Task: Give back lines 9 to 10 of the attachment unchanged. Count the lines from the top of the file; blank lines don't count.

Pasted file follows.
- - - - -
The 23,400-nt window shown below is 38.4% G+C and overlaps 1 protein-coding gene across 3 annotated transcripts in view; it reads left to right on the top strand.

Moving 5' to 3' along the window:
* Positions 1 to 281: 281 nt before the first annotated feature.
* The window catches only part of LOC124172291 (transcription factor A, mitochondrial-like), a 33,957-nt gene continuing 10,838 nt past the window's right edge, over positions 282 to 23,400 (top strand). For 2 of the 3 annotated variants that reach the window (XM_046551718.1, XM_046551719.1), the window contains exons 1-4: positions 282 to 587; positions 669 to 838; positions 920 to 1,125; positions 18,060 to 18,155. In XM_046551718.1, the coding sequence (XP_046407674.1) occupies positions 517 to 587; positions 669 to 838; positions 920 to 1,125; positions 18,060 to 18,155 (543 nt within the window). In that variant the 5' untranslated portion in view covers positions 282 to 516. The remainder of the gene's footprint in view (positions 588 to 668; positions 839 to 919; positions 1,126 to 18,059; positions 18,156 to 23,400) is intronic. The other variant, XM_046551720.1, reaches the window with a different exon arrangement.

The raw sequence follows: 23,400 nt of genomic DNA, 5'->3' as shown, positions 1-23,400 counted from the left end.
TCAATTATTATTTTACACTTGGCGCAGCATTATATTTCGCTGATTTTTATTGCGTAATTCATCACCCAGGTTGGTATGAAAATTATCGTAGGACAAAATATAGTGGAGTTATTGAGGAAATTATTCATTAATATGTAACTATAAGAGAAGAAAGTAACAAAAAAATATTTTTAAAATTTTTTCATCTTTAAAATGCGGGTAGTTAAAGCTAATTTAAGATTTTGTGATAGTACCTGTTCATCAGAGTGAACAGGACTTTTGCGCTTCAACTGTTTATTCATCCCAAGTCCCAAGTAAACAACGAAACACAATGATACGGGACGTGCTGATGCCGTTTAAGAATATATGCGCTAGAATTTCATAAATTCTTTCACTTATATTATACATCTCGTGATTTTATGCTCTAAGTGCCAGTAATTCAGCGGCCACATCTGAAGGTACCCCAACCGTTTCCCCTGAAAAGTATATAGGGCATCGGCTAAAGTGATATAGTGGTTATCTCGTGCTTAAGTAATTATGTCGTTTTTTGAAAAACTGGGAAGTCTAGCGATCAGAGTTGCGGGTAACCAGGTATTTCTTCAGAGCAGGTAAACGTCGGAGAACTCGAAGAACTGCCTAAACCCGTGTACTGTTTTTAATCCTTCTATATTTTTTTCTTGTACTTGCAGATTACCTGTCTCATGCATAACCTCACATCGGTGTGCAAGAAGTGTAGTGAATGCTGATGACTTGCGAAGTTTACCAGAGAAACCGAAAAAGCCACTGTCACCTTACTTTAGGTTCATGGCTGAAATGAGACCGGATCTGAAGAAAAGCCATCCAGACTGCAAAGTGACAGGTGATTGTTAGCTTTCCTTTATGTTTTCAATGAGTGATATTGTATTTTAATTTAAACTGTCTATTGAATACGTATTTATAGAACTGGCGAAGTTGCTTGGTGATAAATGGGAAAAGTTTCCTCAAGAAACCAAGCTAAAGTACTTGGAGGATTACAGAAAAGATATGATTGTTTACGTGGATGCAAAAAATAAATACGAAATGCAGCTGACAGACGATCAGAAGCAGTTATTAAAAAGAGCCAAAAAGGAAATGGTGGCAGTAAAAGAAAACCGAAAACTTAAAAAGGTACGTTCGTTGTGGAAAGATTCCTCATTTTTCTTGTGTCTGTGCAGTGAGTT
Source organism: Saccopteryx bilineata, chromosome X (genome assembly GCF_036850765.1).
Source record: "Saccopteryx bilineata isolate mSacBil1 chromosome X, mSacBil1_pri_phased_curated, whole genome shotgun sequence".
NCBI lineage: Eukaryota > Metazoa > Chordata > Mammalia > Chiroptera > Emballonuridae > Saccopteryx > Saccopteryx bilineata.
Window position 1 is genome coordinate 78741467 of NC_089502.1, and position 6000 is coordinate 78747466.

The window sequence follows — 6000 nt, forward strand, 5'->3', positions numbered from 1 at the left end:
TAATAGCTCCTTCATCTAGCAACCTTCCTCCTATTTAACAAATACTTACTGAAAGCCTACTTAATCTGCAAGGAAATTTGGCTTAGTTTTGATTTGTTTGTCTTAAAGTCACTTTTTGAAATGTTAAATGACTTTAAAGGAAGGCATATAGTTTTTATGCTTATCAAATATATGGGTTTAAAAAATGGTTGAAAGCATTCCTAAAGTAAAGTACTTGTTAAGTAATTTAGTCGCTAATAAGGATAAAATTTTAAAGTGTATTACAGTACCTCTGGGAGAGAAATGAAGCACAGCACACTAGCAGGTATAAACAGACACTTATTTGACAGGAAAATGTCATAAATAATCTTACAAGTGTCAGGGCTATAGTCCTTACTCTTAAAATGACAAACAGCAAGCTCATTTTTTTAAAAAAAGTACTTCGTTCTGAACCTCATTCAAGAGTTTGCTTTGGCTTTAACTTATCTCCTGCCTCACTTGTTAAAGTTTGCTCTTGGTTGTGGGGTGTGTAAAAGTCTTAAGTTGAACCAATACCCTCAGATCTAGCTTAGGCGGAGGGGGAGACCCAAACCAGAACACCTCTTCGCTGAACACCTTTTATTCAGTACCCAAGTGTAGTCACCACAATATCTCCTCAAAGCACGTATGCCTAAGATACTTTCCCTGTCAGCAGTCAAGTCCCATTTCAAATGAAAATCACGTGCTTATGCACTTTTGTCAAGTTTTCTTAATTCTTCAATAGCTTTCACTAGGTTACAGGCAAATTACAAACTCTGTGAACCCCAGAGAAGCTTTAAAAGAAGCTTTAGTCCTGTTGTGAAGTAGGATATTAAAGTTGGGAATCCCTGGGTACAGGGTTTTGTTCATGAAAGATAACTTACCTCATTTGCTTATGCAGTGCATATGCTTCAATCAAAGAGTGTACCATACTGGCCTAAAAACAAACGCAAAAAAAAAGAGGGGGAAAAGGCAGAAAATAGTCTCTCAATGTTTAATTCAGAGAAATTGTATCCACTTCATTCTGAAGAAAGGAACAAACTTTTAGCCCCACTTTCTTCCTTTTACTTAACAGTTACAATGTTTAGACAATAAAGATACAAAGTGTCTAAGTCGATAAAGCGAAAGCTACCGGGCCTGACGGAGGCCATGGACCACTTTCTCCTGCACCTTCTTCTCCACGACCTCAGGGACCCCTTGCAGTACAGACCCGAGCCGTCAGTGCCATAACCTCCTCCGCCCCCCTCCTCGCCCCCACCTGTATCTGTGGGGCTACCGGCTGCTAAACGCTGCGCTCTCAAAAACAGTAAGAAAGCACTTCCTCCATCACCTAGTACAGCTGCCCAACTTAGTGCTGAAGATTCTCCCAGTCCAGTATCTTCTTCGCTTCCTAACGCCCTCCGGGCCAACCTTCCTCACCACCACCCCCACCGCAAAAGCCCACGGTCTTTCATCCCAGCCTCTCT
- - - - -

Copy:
NCBI lineage: Eukaryota > Metazoa > Chordata > Mammalia > Chiroptera > Emballonuridae > Saccopteryx > Saccopteryx bilineata.
Window position 1 is genome coordinate 78741467 of NC_089502.1, and position 6000 is coordinate 78747466.